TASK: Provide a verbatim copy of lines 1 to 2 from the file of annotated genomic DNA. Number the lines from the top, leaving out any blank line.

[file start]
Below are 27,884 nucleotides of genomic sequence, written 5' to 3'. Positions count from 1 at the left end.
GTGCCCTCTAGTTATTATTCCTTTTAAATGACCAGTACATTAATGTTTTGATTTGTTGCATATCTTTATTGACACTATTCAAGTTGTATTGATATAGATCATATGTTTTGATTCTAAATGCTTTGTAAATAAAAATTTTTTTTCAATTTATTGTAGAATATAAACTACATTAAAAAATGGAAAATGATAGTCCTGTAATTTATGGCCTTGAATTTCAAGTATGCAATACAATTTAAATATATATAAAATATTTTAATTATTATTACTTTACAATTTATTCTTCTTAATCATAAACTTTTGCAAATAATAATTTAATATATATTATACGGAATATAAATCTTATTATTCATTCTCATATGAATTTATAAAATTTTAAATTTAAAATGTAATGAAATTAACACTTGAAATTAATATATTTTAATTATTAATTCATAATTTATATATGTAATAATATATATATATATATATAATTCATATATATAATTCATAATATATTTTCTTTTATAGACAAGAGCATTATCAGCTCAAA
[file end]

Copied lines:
Below are 27,884 nucleotides of genomic sequence, written 5' to 3'. Positions count from 1 at the left end.
GTGCCCTCTAGTTATTATTCCTTTTAAATGACCAGTACATTAATGTTTTGATTTGTTGCATATCTTTATTGACACTATTCAAGTTGTATTGATATAGATCATATGTTTTGATTCTAAATGCTTTGTAAATAAAAATTTTTTTTCAATTTATTGTAGAATATAAACTACATTAAAAAATGGAAAATGATAGTCCTGTAATTTATGGCCTTGAATTTCAAGTATGCAATACAATTTAAATATATATAAAATATTTTAATTATTATTACTTTACAATTTATTCTTCTTAATCATAAACTTTTGCAAATAATAATTTAATATATATTATACGGAATATAAATCTTATTATTCATTCTCATATGAATTTATAAAATTTTAAATTTAAAATGTAATGAAATTAACACTTGAAATTAATATATTTTAATTATTAATTCATAATTTATATATGTAATAATATATATATATATATATAATTCATATATATAATTCATAATATATTTTCTTTTATAGACAAGAGCATTATCAGCTCAAA